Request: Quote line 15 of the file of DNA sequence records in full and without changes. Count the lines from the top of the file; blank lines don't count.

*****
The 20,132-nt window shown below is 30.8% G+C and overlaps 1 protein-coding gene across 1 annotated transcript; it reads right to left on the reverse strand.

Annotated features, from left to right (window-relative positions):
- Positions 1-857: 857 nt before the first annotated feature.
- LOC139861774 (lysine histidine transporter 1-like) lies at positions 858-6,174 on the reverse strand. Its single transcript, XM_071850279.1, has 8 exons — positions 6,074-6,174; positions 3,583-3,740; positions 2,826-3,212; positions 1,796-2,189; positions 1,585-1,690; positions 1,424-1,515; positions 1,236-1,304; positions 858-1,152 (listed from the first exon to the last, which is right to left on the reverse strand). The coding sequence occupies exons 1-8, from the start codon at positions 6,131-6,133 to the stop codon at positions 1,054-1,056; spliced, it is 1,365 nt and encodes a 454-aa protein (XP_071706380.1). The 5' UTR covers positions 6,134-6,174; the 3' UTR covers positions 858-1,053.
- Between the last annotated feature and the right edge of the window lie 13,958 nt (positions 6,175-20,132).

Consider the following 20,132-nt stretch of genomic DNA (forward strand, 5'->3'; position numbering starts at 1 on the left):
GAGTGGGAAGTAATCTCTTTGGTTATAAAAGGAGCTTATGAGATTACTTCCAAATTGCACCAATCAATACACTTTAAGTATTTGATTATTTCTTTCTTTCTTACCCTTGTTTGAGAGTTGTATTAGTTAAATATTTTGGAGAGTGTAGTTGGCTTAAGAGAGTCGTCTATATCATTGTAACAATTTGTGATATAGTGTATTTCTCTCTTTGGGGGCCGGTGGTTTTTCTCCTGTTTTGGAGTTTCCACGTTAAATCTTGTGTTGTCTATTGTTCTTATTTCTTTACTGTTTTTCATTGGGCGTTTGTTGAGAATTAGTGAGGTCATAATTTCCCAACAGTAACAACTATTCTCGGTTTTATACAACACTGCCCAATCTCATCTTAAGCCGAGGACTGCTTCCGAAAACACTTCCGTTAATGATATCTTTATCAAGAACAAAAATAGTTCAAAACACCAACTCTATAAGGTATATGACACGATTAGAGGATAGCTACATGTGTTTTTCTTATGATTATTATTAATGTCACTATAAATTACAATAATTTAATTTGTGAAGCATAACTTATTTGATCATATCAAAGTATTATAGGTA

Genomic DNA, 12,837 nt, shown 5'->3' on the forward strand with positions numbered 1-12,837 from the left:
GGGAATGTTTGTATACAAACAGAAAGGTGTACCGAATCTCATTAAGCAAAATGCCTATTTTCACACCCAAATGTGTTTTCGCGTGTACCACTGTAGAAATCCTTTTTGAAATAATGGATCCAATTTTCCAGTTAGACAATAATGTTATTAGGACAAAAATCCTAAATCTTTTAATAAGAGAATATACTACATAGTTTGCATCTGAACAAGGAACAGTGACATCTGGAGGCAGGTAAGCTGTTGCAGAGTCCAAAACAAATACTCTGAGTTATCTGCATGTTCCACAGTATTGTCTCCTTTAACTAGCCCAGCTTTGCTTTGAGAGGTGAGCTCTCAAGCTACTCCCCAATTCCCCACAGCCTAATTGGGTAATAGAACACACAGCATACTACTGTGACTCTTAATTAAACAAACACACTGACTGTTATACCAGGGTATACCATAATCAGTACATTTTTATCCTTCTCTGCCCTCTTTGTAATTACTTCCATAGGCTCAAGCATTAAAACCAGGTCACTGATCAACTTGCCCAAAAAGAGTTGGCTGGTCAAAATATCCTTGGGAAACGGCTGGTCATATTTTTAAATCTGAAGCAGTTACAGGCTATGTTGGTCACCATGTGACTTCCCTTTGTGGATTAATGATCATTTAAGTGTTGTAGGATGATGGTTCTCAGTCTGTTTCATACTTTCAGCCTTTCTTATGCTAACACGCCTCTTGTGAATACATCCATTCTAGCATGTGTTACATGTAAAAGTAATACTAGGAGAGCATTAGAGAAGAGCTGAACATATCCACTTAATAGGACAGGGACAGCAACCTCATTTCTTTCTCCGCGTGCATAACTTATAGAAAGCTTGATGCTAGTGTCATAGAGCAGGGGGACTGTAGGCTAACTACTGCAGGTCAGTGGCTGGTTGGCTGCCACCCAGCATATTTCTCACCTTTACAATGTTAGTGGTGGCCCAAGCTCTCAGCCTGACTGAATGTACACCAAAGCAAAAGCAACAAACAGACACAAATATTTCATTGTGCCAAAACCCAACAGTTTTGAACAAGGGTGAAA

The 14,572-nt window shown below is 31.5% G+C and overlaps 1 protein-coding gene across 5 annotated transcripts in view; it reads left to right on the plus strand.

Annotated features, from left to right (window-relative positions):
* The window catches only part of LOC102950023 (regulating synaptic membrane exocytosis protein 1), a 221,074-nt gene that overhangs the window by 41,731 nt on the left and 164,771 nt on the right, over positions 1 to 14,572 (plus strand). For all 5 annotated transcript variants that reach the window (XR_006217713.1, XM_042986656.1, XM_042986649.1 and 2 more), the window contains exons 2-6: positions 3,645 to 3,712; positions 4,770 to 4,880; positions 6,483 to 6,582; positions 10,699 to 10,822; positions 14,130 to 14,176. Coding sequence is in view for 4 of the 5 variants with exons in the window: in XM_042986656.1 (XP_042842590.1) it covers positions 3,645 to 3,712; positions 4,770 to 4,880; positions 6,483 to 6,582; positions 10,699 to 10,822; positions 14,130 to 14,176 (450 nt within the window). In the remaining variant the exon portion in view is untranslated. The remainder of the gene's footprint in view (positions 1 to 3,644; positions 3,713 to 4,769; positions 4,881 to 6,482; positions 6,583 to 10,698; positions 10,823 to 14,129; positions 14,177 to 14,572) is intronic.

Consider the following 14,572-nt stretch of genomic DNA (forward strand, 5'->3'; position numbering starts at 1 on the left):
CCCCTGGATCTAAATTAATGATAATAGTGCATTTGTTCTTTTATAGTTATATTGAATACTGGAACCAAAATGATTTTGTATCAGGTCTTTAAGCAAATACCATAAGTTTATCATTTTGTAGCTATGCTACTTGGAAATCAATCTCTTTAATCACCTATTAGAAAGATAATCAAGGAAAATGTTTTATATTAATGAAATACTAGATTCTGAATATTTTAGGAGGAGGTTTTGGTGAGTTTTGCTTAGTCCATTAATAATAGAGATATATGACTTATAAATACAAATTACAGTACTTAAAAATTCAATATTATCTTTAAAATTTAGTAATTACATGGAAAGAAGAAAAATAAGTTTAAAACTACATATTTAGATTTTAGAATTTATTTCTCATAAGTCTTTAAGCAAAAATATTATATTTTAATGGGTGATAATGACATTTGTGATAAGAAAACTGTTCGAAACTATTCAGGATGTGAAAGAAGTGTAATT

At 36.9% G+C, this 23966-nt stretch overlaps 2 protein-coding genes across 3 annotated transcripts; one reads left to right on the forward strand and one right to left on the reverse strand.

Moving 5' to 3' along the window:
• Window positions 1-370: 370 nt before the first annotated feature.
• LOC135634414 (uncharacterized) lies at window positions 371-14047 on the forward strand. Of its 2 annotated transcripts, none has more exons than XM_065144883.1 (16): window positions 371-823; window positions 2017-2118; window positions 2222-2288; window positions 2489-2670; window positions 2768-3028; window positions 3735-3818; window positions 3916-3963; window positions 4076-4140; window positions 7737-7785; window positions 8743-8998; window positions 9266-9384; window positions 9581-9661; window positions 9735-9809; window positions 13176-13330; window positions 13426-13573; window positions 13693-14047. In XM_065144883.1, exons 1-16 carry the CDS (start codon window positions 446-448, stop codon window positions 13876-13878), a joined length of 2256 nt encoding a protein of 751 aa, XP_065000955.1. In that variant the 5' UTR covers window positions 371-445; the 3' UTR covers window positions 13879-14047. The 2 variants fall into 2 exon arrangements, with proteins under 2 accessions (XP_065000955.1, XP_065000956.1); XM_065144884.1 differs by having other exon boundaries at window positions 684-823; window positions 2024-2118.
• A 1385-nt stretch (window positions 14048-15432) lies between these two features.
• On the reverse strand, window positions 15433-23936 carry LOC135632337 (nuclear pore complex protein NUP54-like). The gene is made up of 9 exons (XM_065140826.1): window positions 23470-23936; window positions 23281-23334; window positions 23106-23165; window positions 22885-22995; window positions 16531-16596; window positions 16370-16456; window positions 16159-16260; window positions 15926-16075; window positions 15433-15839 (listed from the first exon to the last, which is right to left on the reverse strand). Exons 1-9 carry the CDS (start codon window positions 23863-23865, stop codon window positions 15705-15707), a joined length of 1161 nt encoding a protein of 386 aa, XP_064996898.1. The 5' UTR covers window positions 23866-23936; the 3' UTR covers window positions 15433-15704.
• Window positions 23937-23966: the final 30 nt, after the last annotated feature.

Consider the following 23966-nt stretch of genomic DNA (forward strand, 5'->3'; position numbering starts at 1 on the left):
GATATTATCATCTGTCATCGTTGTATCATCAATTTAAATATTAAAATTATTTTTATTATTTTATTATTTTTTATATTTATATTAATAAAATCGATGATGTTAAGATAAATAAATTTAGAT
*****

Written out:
At 36.9% G+C, this 23966-nt stretch overlaps 2 protein-coding genes across 3 annotated transcripts; one reads left to right on the forward strand and one right to left on the reverse strand.